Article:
Most falls occur during motor tasks , and footwear has been identified as an environmental risk factor for both indoor and outdoor falls suffered by older people [2, 3]. By altering somatosensory feedback to the foot and ankle and modifying frictional conditions at the shoe-sole/floor interface, footwear influences postural stability and the subsequent risk of slips, trips and falls. Despite the number of studies that have addressed the effects of footwear on balance [4, 5], little is known about what constitutes safe footwear for older people when undertaking activities in and around the home . Because footwear appears to be an easily modifiable falls risk factor, it is imperative to identify the specific shoe features that might facilitate or impair balance in older people so as to design targeted falls prevention interventions and provide evidence-based recommendations.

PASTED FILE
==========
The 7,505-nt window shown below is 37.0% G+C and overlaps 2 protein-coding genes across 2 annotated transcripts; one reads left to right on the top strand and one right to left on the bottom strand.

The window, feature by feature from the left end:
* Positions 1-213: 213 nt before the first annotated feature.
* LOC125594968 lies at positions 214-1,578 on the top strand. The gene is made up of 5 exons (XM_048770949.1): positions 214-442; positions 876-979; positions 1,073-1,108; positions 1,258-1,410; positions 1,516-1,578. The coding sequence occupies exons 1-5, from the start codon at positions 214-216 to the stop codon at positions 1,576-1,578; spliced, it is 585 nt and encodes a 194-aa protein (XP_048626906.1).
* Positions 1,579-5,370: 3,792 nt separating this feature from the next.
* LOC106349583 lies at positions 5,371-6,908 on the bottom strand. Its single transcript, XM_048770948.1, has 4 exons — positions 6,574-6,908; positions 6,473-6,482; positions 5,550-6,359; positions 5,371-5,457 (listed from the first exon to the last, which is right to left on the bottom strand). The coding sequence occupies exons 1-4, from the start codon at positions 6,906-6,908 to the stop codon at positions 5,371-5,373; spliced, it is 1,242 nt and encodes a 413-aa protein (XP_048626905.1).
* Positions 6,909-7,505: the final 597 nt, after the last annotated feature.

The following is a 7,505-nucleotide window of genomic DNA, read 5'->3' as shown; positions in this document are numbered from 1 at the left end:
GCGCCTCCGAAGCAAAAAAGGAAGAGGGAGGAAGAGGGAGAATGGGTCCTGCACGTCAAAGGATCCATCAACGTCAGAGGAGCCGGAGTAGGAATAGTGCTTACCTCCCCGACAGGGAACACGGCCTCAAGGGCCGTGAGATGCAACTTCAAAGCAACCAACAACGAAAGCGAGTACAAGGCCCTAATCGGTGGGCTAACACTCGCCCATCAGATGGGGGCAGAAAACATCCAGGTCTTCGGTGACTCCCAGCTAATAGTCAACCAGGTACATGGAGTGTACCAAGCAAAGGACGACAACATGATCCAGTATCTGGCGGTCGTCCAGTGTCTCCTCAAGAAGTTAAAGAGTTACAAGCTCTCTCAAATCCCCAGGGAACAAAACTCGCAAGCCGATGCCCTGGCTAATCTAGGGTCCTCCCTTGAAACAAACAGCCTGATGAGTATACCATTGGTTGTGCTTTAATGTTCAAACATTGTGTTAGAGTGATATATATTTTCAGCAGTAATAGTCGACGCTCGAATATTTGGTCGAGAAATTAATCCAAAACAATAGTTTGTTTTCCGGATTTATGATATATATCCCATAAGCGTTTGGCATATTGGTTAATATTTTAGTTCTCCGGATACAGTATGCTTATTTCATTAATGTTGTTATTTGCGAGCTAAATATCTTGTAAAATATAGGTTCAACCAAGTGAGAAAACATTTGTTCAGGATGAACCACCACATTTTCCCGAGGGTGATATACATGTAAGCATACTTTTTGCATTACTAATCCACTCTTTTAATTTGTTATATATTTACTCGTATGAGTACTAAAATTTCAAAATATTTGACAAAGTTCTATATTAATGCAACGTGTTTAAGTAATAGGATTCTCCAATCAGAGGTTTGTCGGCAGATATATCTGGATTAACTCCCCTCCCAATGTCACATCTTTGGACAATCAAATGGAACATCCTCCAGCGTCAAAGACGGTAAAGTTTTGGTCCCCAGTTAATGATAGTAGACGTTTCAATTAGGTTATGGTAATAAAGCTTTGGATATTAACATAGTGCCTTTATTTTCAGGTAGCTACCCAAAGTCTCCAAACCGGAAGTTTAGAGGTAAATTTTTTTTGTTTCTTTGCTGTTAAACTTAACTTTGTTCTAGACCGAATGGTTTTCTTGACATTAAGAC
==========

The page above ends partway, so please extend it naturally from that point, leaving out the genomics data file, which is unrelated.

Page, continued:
The research aims to systematically investigate how various features of shoes relative to heel height, sole hardness, heel collar height and slip-resistance affect balance in older people.
75 healthy community-dwelling older people aged over 70 and 25 healthy young subjects.
An initial study systematically examines the effects of shoe features on performance in clinical tests of balance. Subsequent studies investigate the effects of shoe features on balance and gait when walking over level, irregular and wet surfaces and during some balance-challenging motor tasks. Motion analysis, force platforms and accelerometry are used to determine gait variables, kinematics and kinetics.